Wind storms sweep through Midwest as Biden surveys tornado damage
▶ Watch Video: Tornadoes reported and thousands without power as unprecedented storms hit the Midwest
The small town of Hartland, Minnesota took a direct hit after powerful winds swept through Wednesday. The storm left downed light poles and reduced a bank building made of bricks to rubble.
Storm chasers captured a video of an apparent tornado in Iowa. Hundreds of thousands of people have reported they lost power across the Midwest. The strongest wind gusts reached more than 100 miles per hour.
Any time of the year, to have so many damaging wind storms at one time is unusual, but according to the National Weather Service, the fact that this happened in December could be called “abnormal.”
Iowa and Nebraska reported more than a dozen tornadoes, and Minnesota had tornado warnings in December for the first time ever.
The wind caused the wall of a fire-damaged grocery store to collapse and destroyed several Iowa farmhouses.
“We were in the basement. The power went out so we had to run downstairs. It was really fast,” Sidney Walker told CBS News.
In Nebraska, a state trooper’s dashcam caught the moment when another truck overturned.
The winds sheared the roof off an airport building in Missouri and led to white-out conditions on a road in Kansas.
In Dodge City, wind gusts hit 84 miles per hour, uprooting trees, overturning heavy playground equipment and leaving an apartment complex in tatters.
President Biden is promising tornado victims in Kentucky that the federal government will help them rebuild.
On Wednesday, the president saw firsthand some of the damaged areas in the state where tornadoes killed at least 74 people last week.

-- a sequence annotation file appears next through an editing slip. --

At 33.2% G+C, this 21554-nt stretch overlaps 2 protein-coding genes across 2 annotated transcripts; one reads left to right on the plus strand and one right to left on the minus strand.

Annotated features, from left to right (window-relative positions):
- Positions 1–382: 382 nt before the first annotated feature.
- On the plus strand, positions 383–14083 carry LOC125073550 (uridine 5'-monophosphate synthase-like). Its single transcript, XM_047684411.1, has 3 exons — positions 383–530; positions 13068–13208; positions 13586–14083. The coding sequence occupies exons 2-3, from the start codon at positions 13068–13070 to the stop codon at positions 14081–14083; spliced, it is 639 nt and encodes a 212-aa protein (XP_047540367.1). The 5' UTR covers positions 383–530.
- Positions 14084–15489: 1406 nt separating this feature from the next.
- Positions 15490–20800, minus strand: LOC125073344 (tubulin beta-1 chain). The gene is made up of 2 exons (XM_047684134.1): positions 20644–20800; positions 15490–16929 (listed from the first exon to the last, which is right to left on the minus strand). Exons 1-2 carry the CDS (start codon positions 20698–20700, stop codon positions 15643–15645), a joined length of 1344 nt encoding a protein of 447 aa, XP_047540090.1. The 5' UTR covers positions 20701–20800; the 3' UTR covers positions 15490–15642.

FEMA teams are on the ground in Dawson Springs, registering people for federal aid, after three out of every four homes here were destroyed.
Andy Hernandez, 87, and his 78-year-old wife Betty are starting over after their home was destroyed. Some donations from their church and the few things they call their own are packed up in a truck.
“We love that little house. But anyway, it’s totaled,” Betty said.
The couple couldn’t afford renters’ insurance and now they can’t afford to stay in Dawson Springs. “We live on a limited income. And we had to cut back cause we were paying $1,200 a month with Medicare and supplements. And it went up so high,” Betty said.
Across the state, dozens of families are grieving the deaths of their loved ones, like the family of 50-year-old Matt Ferguson who tried to ride the storm out at in his trailer.
“He has never left his house no matter how bad the storm got. Be alright, that’s how he was, it’ll be alright. I miss him already. I wish I had called him and tell him to get over here. But knowing him, he never would have come,” said Kathy Ferguson.